Diagnosing and Treating Primary Immunodeficiency (PI)
- What is PI?
- Diagnostic delay
- Underdiagnosis causes
- Identifying PI
- Diagnostic process
- Evaluating results
What is PI?
PI is an umbrella term for more than 400 disorders in which genetic or congenital defects in the immune system cause an increased susceptibility to infections. PI can affect anyone, regardless of age or gender. Although some types of PI are diagnosed at birth or soon after, other types are often not recognized and diagnosed until later in life.1
US population prevalence per 100,000 people2-4
Despite having similar prevalence to better-known genetic disorders, PI often goes unrecognized.
Diagnostic delay for patients with PI
People with PI may live many years with recurrent infections before they are accurately diagnosed.5
Average time from symptom onset to PI diagnosis*
In addition to clinical complications, patients with undiagnosed PI tend to have a poorer quality of life. In the years before their diagnosis, these patients may experience one or more of the following6,7†:
- Acute and severe infections
- Days with chronic infections
- Visits to physicians and/or emergency departments
- Days spent in the hospital
- Days of school and/or work missed
- End organ damage
*According to the 2013 Immune Deficiency Foundation (IDF) national survey among 1,437 people with PI, the average time from symptom onset to diagnosis is 15 years.
†According to a US Jeffrey Modell Centers survey (n=10,192).
What may cause underdiagnosis?
There are as many as 500,000 undiagnosed cases of PI in the US alone. However, awareness of PI is low among both physicians and the general public, and many patients are left undiagnosed.6 Reasons for this may include:
- A lack of awareness of PIs and/or their management6
- The masking of symptoms due to frequent antibiotic use7
- Symptoms may present differently to different specialists over a number of years7
- The lengthy process of confirmation, which includes many tests and consultations8
PI can hide among other conditions. Despite its complex presentations, physicians may be able to identify PI using the “SPUR” criteria for patients who present with an infection that is:
SSEVERE (requiring hospitalization or intravenous antibiotics)
PPERSISTENT (clearing up slowly or not at all)
UUNUSUAL (resulting from an uncommon organism)
RRECURRENT (continually resurfacing)
10 Warning signs of PI
PI may be suspected in adults who present with 2 or more of the following warning signs10:
- Two or more new ear infections within 1 year
- Two or more serious sinus infections within 1 year, in the absence of allergy
- One pneumonia per year for more than 1 year
- Chronic diarrhea with weight loss
- Recurrent viral infections (cold, herpes, warts, condyloma)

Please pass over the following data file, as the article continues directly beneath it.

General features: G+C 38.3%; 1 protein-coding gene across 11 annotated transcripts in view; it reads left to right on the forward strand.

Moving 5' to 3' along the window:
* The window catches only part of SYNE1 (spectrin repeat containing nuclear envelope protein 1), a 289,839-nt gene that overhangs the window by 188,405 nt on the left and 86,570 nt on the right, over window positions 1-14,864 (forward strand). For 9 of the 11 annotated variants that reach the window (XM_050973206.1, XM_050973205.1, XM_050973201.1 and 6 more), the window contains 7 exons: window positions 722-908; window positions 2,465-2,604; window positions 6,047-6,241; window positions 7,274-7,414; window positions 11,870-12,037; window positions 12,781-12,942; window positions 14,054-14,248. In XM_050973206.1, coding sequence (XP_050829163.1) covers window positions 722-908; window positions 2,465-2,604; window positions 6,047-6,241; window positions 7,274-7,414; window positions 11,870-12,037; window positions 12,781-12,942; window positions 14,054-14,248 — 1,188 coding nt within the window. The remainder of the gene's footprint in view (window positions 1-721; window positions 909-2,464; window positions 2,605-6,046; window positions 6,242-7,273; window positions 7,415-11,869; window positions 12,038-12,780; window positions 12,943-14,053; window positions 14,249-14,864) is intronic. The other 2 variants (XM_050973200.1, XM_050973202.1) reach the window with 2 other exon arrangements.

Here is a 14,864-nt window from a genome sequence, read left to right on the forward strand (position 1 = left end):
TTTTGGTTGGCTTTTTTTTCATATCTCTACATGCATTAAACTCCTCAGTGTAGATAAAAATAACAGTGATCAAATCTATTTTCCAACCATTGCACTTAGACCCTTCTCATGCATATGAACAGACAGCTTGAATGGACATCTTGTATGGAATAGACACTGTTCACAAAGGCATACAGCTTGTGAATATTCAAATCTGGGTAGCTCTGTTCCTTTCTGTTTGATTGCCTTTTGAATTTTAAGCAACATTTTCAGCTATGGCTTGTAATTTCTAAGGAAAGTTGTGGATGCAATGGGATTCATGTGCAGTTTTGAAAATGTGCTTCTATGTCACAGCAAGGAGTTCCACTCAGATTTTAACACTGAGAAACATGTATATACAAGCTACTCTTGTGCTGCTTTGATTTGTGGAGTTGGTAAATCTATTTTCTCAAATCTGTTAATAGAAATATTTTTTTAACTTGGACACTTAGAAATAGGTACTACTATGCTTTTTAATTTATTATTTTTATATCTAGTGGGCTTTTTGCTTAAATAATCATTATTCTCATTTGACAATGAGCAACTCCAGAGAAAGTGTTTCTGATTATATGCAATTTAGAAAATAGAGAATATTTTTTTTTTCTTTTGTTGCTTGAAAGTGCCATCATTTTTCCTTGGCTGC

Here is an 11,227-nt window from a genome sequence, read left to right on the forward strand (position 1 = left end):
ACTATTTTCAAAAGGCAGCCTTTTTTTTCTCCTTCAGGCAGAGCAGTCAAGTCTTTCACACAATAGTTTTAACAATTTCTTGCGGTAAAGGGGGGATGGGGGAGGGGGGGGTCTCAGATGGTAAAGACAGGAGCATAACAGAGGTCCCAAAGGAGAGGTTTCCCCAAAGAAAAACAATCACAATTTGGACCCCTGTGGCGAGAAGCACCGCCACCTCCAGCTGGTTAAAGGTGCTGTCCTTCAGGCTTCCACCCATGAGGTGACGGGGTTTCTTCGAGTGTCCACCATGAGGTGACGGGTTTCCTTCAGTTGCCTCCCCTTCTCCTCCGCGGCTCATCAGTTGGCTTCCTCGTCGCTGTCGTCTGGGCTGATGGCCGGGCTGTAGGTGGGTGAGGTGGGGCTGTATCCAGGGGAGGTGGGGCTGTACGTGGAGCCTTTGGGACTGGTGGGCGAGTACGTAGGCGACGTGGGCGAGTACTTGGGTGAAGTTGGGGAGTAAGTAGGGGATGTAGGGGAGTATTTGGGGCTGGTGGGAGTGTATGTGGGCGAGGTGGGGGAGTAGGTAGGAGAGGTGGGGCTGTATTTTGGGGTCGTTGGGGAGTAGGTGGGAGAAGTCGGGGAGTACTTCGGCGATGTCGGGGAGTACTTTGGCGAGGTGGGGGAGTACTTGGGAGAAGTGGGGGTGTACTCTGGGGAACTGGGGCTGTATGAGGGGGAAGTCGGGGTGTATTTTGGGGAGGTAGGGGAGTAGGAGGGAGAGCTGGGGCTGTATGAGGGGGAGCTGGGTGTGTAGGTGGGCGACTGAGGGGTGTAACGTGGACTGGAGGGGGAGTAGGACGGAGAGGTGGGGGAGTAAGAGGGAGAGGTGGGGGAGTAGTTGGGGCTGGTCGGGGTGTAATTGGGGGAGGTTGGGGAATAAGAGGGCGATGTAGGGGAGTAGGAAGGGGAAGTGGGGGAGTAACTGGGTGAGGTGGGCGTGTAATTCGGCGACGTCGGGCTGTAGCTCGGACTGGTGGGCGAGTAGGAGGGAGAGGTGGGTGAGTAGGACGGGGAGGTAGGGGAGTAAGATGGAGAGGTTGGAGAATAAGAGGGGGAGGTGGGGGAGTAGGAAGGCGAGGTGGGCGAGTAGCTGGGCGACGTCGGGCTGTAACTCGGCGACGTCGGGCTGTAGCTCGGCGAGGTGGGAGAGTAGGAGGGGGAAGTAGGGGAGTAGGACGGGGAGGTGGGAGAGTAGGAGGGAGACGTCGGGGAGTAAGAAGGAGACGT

- Recurrent need for intravenous antibiotics to clear infections
- Recurrent, deep abscesses of the skin or internal organs
- Persistent thrush or fungal infection on skin or elsewhere
- Infection with normally harmless tuberculosis-like bacteria
- A family history of PI
What is the diagnostic process?
If you have a patient you suspect may have PI, the AAAAI and ACAAI guidelines recommend that you consider11:
- An immunological evaluation, beginning with a thorough medical history and physical exam including family history
- A complete blood count (CBC) with manual differential
- Total immunoglobulin levels (IgG, IgM, IgA)
- Antibody response to protein or polysaccharide vaccines provides important diagnostic information
AAAAI=American Academy of Allergy, Asthma & Immunology
ACAAI=American College of Allergy, Asthma and Immunology
How are results evaluated?
Quantitative measurement determines the concentration of IgG, IgM, and IgA in serum.
- Levels below the normal range for a patient raise the index of suspicion for an antibody deficiency8
- However, a patient may present with normal levels and still have an antibody deficiency12
Qualitative measurement determines the antibody response to the antigenic challenge of vaccines.13
- Protein (eg, diphtheria and tetanus): T-dependent antigens that require T-cell and B-cell cooperation
- Polysaccharide (pneumococcal): T-independent antigens. This measurement serves 2 purposes: it determines patient capability of mounting protective antibody responses and determines the magnitude of the response
Some people diagnosed with PI can have normal IG levels, such as patients with SAD.13 Because of this, vaccine response testing is needed to confirm a diagnosis.8
Laboratory findings in common types of PI8
|Common variable immunodeficiency (CVID)
|Normal or Low
|Normal or Low
|Normal or Low
Explore GAMMAGARD LIQUID for patients with PI
Once a patient is diagnosed with PI, GAMMAGARD LIQUID offers options for intravenous immune globulin (IVIG) or subcutaneous IG (SCIG) administration. Review the efficacy data from the clinical trials.Clinical trial data